‘Ponder well how his back, bloodstained all over, is like the sky
Where, after the deluge from our flood of sins has abated,
There appears the most beautiful rainbow as a sign of God’s mercy!’

Israeli alto Noa Frenkel is a singer to watch, her reedy, richly-colored alto timbre commanding as she holds the listener within the tension of the moment. German-born bass Christian Immler, no newcomer to Israeli audiences, pleased the audience with his warmth and presence. Young Israeli bass Assif Am-David was highly commendable and convincing in the role of Pontius Pilate. The two vocal quartets, positioned separately, were outstanding in the verbal and musical detail addressed , in their vocal quality, shaping and expressiveness. Not to be ignored is the fine core of JBO instrumentalists.

Parrott’s conducting of the Johannespassion was every bit as detailed and emotional as the work itself. I later talked to David Shemer, the JBO’s musical director, who told me that he and his players find Parrott’s unconventional, almost dancelike style of conducting very articulate. Shemer’s program notes were interesting and thought-provoking. The performance, itself, was deeply moving.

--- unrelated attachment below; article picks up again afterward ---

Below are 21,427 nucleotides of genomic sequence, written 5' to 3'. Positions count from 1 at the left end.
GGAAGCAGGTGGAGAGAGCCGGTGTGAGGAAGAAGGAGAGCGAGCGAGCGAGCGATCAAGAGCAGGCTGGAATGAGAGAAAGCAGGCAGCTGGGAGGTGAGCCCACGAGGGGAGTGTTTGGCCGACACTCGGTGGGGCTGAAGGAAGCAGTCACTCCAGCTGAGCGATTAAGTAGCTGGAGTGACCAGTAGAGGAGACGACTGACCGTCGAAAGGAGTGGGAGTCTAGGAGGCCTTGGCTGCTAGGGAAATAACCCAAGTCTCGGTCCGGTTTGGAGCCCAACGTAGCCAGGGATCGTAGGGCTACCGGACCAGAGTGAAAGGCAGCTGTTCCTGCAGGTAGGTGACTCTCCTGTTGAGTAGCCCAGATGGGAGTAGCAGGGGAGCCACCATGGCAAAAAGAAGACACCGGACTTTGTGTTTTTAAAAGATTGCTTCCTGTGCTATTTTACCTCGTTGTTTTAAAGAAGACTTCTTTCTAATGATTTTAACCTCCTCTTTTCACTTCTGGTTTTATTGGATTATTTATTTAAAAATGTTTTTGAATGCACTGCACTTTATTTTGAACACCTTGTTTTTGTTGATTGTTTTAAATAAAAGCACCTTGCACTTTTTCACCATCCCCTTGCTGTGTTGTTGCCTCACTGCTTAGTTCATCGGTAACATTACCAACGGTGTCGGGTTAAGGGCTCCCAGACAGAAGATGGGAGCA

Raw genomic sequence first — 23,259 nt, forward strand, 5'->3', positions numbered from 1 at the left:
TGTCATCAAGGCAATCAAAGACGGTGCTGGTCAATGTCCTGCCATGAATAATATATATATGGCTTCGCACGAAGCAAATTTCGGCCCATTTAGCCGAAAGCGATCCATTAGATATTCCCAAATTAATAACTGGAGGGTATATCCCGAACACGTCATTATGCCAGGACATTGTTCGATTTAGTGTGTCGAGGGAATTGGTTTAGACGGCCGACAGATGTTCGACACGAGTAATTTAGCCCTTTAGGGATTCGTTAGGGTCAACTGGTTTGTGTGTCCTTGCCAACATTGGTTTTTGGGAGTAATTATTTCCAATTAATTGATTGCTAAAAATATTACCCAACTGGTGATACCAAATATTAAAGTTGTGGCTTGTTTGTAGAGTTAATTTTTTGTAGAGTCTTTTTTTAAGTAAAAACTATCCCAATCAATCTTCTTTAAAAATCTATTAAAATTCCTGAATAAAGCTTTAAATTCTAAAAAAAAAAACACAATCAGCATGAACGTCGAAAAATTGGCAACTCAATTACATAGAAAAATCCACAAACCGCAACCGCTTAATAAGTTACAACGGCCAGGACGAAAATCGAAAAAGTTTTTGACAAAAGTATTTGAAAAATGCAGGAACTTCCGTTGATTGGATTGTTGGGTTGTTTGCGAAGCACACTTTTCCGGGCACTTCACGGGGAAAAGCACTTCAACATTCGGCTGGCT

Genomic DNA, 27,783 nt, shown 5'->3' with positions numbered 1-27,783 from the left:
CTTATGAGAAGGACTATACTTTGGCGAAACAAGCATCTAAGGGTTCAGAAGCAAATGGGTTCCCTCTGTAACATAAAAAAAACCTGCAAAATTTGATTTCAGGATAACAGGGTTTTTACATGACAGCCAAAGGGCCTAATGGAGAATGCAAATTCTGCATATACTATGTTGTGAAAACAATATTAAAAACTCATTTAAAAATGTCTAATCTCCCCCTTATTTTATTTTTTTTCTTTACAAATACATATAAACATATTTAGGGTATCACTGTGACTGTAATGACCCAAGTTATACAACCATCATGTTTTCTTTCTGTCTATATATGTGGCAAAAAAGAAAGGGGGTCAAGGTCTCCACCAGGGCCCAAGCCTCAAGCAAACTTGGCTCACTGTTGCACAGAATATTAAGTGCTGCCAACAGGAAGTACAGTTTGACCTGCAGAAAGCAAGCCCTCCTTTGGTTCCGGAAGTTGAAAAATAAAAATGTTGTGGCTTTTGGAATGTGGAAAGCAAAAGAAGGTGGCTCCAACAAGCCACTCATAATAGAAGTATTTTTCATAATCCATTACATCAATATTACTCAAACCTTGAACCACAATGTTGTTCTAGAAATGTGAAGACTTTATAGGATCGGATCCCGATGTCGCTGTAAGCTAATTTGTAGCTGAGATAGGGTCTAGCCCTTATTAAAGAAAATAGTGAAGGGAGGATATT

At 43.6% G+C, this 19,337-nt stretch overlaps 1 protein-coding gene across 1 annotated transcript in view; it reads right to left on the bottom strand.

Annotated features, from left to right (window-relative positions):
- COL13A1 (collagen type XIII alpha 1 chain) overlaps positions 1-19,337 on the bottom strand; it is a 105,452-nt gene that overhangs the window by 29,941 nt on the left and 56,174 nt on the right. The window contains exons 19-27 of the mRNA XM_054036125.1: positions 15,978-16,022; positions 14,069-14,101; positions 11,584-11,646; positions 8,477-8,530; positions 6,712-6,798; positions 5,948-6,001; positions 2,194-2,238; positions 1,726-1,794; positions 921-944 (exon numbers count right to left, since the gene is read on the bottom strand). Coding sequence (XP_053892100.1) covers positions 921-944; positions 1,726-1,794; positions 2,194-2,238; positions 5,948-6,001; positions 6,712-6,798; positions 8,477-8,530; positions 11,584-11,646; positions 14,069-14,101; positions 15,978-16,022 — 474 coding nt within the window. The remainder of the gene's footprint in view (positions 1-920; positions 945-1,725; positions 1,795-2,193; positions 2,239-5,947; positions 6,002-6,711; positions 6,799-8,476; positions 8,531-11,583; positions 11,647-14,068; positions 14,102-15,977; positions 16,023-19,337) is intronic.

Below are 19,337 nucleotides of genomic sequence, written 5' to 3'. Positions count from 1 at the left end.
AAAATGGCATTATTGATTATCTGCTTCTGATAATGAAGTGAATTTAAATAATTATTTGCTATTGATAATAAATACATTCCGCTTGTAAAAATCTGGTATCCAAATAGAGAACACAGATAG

J.S.Bach – St John Passion
Jerusalem Baroque Orchestra
Andrew Parrott(UK) – conductor
David Shemer- musical director
Emily van Evera (UK), Ayala Sicron – sopranos
Noa Frenkel (Holland-Israel), Avital Dery – altos
Marc Molomot (USA), David Nortman – tenors
Christian Immler (UK-Germany), Assif Am-David – basses
The Mary Nathaniel Golden Hall of Friendship, YMCA Jerusalem
March 10, 2009

Wednesday, March 11, 2009

Salomone Rossi Choral and Instrumental Works and more...

The Barrocade Ensemble’s 3rd concert of the 2008-2009 season, “The Songs of Solomon”, focused mostly on the Jewish music of Venice and Mantua at the period ending the Renaissance- and beginning the Baroque period. Joining members of the Barrocade Ensemble in this festive concert was the “Profeti della Quinta” vocal quintet – countertenors Doron Schleifer and David Feldman, tenors Eitan Drori and David Nortman and bass Elam Rotem. Begun in 2003 by harpsichordist Elam Rotem, this quintet specializes in Renaissance polyphonic works, many of which are written for this very combination of voices. They have performed in Europe and Israel and have recorded a disc of works by Salomone Rossi.